Preparation H:

Here is Bryan Cranston (of Breaking Bad fame) pitching Preparation H with “oxygen action”.


And let’s not forget the iconic Tummm Tum-Tum commercial of the 1980s.

Pharma Execs Once Rejected Television Drug Commercials:

Back in the early 1980s, the FDA commissioner came right out and asked if pharmaceutical manufacturers were contemplating television drug commercials for prescription medications. The almost universal answer was “No, that would be a terrible idea” (STAT, Dec. 11, 2015).

Drug company execs went further in response to questions from Representative John Dingell of Michigan.

Representatives from Eli Lilly, Upjohn and Schering-Plough made it clear that television drug commercials would be “detrimental,” “disruptive,” and not “in the public health interest” and “cannot safely be accomplished.”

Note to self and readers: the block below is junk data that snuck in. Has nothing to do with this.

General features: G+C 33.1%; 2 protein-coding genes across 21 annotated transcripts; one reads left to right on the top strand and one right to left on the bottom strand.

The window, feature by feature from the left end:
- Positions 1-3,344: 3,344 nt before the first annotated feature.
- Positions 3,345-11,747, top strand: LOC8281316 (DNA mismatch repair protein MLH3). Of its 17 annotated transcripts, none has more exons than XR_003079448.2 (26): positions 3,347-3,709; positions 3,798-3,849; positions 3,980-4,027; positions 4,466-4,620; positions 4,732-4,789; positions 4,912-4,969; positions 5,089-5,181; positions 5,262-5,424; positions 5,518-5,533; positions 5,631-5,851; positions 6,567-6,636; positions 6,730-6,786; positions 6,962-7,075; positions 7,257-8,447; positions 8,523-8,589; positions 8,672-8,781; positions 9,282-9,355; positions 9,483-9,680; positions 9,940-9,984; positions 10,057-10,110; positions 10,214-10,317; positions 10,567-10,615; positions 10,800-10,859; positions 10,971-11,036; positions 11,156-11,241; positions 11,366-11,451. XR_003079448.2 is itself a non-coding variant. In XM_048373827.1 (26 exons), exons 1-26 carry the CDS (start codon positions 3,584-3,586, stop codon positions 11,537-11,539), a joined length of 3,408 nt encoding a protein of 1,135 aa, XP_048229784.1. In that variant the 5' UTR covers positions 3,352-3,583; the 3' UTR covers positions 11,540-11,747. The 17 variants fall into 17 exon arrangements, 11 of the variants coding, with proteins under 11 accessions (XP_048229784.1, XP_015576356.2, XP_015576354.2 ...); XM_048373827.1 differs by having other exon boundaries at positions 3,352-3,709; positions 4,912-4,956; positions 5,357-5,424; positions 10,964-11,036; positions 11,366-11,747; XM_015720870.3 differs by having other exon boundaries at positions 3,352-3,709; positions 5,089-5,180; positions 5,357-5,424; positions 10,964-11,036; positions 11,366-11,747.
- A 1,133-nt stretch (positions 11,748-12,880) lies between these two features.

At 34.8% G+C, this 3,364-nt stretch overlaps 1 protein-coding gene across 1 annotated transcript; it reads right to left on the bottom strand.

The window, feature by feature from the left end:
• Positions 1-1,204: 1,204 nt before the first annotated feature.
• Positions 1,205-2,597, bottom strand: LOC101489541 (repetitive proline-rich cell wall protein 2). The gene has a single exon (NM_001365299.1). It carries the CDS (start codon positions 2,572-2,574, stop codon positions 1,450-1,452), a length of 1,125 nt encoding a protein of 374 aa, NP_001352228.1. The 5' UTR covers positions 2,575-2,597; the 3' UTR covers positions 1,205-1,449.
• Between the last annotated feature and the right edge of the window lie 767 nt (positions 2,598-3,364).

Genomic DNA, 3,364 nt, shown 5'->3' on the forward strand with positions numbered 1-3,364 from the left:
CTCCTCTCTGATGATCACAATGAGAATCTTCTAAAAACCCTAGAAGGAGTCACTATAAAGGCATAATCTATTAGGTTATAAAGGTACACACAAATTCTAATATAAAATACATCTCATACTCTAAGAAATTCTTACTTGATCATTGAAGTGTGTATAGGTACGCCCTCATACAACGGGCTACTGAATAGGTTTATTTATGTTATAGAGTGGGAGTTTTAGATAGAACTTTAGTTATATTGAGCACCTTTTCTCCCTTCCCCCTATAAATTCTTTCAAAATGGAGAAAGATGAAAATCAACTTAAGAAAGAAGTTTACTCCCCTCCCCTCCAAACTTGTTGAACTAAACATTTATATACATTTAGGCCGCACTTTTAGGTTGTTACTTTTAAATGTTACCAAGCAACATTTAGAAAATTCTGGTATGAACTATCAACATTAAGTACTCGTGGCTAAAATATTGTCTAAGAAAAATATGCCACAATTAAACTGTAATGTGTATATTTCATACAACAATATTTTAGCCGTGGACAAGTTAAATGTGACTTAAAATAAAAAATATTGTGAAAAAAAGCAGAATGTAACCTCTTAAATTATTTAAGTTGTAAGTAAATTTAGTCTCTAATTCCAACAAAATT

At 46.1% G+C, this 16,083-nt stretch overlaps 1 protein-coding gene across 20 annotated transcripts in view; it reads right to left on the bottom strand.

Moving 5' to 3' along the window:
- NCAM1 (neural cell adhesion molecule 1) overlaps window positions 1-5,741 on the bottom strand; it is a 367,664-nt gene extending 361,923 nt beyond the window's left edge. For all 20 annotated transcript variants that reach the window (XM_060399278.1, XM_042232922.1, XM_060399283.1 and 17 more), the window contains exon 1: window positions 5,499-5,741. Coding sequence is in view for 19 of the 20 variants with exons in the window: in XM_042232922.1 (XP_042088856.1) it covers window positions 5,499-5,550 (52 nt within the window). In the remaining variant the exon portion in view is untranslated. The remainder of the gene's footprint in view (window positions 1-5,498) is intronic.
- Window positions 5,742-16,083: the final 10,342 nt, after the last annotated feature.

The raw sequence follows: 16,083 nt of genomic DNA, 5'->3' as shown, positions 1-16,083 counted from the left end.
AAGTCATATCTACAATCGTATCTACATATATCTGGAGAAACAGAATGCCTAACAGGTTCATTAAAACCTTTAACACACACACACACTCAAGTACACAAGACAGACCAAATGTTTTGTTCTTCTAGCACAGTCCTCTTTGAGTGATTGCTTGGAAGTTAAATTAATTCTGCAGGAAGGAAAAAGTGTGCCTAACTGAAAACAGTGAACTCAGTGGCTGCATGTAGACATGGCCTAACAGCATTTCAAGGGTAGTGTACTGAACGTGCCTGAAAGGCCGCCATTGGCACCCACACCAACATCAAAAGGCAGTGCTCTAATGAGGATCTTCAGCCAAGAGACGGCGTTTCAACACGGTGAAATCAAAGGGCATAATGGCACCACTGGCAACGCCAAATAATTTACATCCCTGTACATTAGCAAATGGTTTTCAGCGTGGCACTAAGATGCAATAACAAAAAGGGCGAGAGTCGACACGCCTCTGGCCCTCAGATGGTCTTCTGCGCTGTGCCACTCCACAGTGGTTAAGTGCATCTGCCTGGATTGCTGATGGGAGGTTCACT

The Eli Lilly VP for Corporate Affairs went further:

“Therefore, we believe that the need for the physician’s supervision of any prescription drug taken by the patient is paramount and that the potential pressures of public advertising of prescription drugs on the scientific decisions of the physician are both unwise and inappropriate.”

How Television Drug Commercials Have Changed:

Now, of course, everything has changed. In 1997, the FDA modified the rules. It opened the flood gates to prescription drug advertising.

Pharmaceutical companies soon figured out that this could be a route to riches. Direct-to-consumer (DTC) advertising is also a bonanza for media companies. According to the industry monitoring publication Fierce Pharma (May 1, 2023):

“Pharma companies forked out just under $8.1 billion last year on ad campaigns…”

We suspect that this is too much money for media companies to give up.